78% of Nigerians don’t trust INEC, says report
Only 23 per cent of Nigerians say they trust the Independent National Electoral Commission “somewhat” or “a lot,” while more than three-fourths (78 per cent) express “just a little” or no trust at all in the election-management body, a joint report by NOI Polls, Afrobarometer, and CDD Ghana has shown.
The report titled, “Nigerians want competitive elections but don’t trust the electoral commission,” and published on Dispatch No. 598 of Afrobarometer, also revealed that trust in INEC had declined by 12 per cent since 2017.
The Afrobarometer team in Nigeria, led by NOIPolls, said it interviewed a “nationally representative, random, stratified probability sample” of 1,600 adult Nigerians between 5 and 31 March 2022.
According to the research network, a sample of this size “yields country-level results with a margin of error of +/-2.5 percentage points at a 95 per cent confidence level”.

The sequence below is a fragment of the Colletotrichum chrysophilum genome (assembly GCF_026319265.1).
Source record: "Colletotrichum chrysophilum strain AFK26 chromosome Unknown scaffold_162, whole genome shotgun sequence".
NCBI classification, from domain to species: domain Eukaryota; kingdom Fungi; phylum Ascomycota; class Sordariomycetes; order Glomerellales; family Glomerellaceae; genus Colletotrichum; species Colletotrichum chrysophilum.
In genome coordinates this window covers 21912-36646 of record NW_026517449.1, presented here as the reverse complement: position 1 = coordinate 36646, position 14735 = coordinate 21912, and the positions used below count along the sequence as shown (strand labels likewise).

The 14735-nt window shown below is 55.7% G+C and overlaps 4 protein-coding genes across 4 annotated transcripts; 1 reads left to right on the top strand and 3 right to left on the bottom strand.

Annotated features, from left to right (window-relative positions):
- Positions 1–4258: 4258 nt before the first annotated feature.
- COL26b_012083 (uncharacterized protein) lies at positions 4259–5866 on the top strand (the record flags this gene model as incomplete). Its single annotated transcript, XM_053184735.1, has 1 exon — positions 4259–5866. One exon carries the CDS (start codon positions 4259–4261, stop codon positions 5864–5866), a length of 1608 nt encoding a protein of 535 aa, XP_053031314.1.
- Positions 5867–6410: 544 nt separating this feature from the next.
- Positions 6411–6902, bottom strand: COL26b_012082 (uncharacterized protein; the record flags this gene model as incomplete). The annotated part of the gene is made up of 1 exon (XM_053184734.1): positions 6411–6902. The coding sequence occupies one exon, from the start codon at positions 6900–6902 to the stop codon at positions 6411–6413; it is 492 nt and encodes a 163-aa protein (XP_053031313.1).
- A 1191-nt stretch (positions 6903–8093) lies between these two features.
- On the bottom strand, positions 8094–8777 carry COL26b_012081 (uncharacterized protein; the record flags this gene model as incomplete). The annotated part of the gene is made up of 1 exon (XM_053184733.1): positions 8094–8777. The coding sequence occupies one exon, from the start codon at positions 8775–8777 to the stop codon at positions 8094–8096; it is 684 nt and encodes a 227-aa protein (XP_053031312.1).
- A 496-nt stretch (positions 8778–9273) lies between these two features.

Previous standard surveys were conducted in Nigeria in 2000, 2003, 2005, 2008, 2013, 2015, 2017, and 2020 by the organisation.
Saturday PUNCH reports that the INEC Chairman, Mahmood Yakubu, has continuously promised Nigerians that their votes will count at the 2023 polls, assuring them that the season of rigging is over.
“In addition to reservations about election quality, one red flag for Nigeria’s upcoming elections is citizens’ weak trust in the Independent National Electoral Commission,” a part of the report read.
The report headlined by NOIPolls’ Head of Social Research, Raphael Mbaegbu, and Afrobarometer’s Coordinator for Anglophone West and North Africa also showed that trust in INEC had been “fairly weak throughout the past two decades” and had “declined by 12 percentage points since 2017”.
“Popular trust in the INEC is a central issue, and distrust is a major concern, especially in the southern states. The upcoming election is an opportunity for the electoral management body to regain the trust of the electorate by proving itself independent, credible, and competent,” the report added.